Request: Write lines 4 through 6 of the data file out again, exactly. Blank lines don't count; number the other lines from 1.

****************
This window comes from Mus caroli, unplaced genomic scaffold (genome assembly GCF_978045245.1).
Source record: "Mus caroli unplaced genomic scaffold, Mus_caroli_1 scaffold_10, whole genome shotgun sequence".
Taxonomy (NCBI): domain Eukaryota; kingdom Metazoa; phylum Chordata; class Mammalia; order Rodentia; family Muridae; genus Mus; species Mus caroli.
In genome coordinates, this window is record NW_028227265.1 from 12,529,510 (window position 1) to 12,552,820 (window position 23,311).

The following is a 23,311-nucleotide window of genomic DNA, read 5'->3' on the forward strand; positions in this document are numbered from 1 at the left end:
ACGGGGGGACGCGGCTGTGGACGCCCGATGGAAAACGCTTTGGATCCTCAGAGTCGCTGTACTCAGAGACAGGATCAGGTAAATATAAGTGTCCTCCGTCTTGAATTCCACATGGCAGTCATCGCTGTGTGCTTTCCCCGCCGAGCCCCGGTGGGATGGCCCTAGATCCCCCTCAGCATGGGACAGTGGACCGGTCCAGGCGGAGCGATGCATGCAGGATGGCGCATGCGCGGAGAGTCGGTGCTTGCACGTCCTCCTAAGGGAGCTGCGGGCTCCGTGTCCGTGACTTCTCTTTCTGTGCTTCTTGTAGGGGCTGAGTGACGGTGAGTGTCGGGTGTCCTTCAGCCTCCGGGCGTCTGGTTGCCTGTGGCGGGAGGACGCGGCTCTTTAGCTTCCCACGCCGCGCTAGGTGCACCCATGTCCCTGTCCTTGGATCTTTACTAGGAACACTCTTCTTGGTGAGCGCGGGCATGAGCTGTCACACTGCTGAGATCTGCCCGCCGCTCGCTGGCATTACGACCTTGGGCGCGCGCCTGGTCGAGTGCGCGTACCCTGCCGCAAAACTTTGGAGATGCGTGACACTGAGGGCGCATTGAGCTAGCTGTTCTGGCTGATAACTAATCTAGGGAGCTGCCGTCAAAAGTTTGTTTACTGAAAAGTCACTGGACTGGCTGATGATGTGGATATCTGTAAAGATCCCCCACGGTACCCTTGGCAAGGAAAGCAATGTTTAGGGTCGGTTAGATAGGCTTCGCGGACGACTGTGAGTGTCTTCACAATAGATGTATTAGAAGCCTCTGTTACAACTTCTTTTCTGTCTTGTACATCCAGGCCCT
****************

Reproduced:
In genome coordinates, this window is record NW_028227265.1 from 12,529,510 (window position 1) to 12,552,820 (window position 23,311).

The following is a 23,311-nucleotide window of genomic DNA, read 5'->3' on the forward strand; positions in this document are numbered from 1 at the left end:
ACGGGGGGACGCGGCTGTGGACGCCCGATGGAAAACGCTTTGGATCCTCAGAGTCGCTGTACTCAGAGACAGGATCAGGTAAATATAAGTGTCCTCCGTCTTGAATTCCACATGGCAGTCATCGCTGTGTGCTTTCCCCGCCGAGCCCCGGTGGGATGGCCCTAGATCCCCCTCAGCATGGGACAGTGGACCGGTCCAGGCGGAGCGATGCATGCAGGATGGCGCATGCGCGGAGAGTCGGTGCTTGCACGTCCTCCTAAGGGAGCTGCGGGCTCCGTGTCCGTGACTTCTCTTTCTGTGCTTCTTGTAGGGGCTGAGTGACGGTGAGTGTCGGGTGTCCTTCAGCCTCCGGGCGTCTGGTTGCCTGTGGCGGGAGGACGCGGCTCTTTAGCTTCCCACGCCGCGCTAGGTGCACCCATGTCCCTGTCCTTGGATCTTTACTAGGAACACTCTTCTTGGTGAGCGCGGGCATGAGCTGTCACACTGCTGAGATCTGCCCGCCGCTCGCTGGCATTACGACCTTGGGCGCGCGCCTGGTCGAGTGCGCGTACCCTGCCGCAAAACTTTGGAGATGCGTGACACTGAGGGCGCATTGAGCTAGCTGTTCTGGCTGATAACTAATCTAGGGAGCTGCCGTCAAAAGTTTGTTTACTGAAAAGTCACTGGACTGGCTGATGATGTGGATATCTGTAAAGATCCCCCACGGTACCCTTGGCAAGGAAAGCAATGTTTAGGGTCGGTTAGATAGGCTTCGCGGACGACTGTGAGTGTCTTCACAATAGATGTATTAGAAGCCTCTGTTACAACTTCTTTTCTGTCTTGTACATCCAGGCCCT